Bitcoin and gold have a connection that dates back to the origins of Bitcoin. Although not mentioned in the Bitcoin white paper, Satoshi Nakamoto referred to the scarcity of gold in a Bitcointalk forum post when introducing the first version of Bitcoin in 2009. This was to emphasize the importance of the limited supply consisting of 21 million cryptocurrencies.
Bitcoin’s market value is often compared to gold, which has a total value of $12.8 trillion, and many crypto experts point to the approval of a gold exchange-traded fund (ETF) in 2004 as a catalyst for the price increase of the asset.
Currently, Bitcoin is facing a resistance level at $30,000, and its inability to surpass this level may depend on how institutional investors perceive BTC and gold as a store of value.
Bitcoin’s current market value of $570 billion eclipses traditional giants such as Visa, Taiwan Semiconductor, and JPMorgan Chase. However, it is still 55% behind silver and significantly behind gold, which is the world’s leading tradable asset. This raises a crucial question: How closely are the prices of these two assets related? In simpler terms, is there really a visible connection between their prices?
The explanation becomes clearer when considering Bitcoin’s high volatility. For example, the 30-day correlation indicator can shift from positive to negative within a few weeks. This lack of consistent price correlation can be attributed to Bitcoin’s relatively modest adoption and the uncertainty that investors still grapple with regarding its potential and practical applications.
While investors and analysts continue to debate whether Bitcoin’s decentralized structure and limited supply confirm its role as a financial reserve, others argue that price volatility hinders its applicability as a medium of exchange. However, there is no obstacle to evaluating Bitcoin’s market value alongside major global stocks and other commodities.
When examining Bitcoin’s market value compared to gold, an interesting trend emerges, highlighting the resistance levels of 10% and 4.5%, which could potentially explain the $30,000 resistance.
According to CryptoCompare, investment vehicles associated with Bitcoin collected a total of $24 billion in July. This includes products such as Grayscale Bitcoin Trust and various providers’ exchange-traded securities. This accounts for approximately 4.2% of Bitcoin’s current market value of $570 billion. Even when considering the more generous estimate of 1.66 million BTC held by institutional investors, this still represents only 8.5% of the total market value.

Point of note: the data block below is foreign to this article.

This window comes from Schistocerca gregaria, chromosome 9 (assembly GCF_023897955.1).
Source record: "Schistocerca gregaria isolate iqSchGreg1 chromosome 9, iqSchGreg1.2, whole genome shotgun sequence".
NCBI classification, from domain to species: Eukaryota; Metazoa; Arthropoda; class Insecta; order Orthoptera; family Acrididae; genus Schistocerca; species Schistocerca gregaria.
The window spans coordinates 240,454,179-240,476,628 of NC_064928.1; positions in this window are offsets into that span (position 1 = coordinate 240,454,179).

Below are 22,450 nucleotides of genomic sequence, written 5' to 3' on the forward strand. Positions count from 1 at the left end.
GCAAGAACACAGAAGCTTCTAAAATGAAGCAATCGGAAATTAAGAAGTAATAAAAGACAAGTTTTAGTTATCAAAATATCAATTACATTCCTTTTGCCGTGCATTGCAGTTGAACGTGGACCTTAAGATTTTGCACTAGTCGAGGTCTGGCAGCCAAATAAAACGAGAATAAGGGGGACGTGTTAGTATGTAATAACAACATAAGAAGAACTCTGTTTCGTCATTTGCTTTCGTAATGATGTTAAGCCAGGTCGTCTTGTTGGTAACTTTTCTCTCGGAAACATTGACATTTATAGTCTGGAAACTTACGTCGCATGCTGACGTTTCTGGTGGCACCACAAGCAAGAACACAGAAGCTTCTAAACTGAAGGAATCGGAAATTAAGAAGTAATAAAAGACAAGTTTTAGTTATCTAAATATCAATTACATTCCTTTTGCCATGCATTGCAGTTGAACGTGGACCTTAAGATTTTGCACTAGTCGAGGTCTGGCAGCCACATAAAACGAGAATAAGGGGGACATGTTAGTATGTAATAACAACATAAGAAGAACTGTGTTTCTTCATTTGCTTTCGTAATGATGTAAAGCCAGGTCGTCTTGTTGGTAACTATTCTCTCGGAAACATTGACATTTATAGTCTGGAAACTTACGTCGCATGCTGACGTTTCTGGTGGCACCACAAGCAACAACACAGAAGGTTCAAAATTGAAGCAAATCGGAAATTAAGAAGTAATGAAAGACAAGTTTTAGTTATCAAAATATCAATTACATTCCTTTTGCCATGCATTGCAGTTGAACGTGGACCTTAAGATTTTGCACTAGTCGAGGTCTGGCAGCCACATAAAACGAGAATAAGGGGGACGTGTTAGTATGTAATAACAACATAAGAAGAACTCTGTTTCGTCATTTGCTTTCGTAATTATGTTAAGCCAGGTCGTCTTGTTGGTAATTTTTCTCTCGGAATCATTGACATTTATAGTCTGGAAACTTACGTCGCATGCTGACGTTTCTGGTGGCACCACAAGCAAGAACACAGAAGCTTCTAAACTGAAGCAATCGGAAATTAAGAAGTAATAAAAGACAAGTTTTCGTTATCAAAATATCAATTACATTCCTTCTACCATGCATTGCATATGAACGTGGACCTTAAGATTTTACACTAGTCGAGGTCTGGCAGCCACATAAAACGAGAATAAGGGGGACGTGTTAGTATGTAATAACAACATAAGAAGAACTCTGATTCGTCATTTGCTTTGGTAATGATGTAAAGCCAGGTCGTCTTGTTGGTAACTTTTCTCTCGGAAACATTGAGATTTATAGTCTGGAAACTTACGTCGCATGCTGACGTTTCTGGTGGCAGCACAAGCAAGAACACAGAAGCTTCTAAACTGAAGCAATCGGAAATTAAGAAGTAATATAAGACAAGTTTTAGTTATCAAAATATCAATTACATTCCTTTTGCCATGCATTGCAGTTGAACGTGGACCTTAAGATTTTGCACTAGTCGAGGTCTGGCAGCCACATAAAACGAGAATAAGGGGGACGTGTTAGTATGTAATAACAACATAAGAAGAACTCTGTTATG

In comparison, gold-backed ETF products were valued at $215 billion in June, representing only 1.7% of the market value of gold. However, for a fair assessment against Bitcoin, it is necessary to consider the physical gold assets preferred by governments and banks. Additionally, regulations often push fund managers towards BTC products listed on exchanges, contributing to this inconsistency.
For example, central banks and the International Monetary Fund hold 46,603 tons of gold, equivalent to $2.84 trillion. Private investments in gold bars and coins add another 45,000 tons worth $2.74 trillion. Investors hold a total of $5.8 trillion worth of gold, accounting for 45.2% of the market value.
This analysis suggests that Bitcoin’s adoption as a store of value among institutional investors is approximately 81% less than that of gold. This partially explains why Bitcoin’s market value of $570 billion is significantly lower, by as much as 95.5%, than that of gold, the dominant precious metal.
Bitcoin’s market value could potentially reach $2.9 trillion, increasing five-fold, even if it is not fully embraced as a institutional store of value. This increase could be attributed to the rising demand for decentralized digital commerce. Bitcoin’s role as a global, censorship-resistant transaction tool becomes more significant as traditional financial systems encounter obstacles.
Furthermore, increased integration with e-commerce and online markets could boost transaction volumes. As individuals seek alternatives to traditional payments, Bitcoin’s scarcity and utility could create a self-reinforcing value cycle. This unique combination of factors may imply that Bitcoin’s price increase is not solely dependent on institutional adoption as a store of value.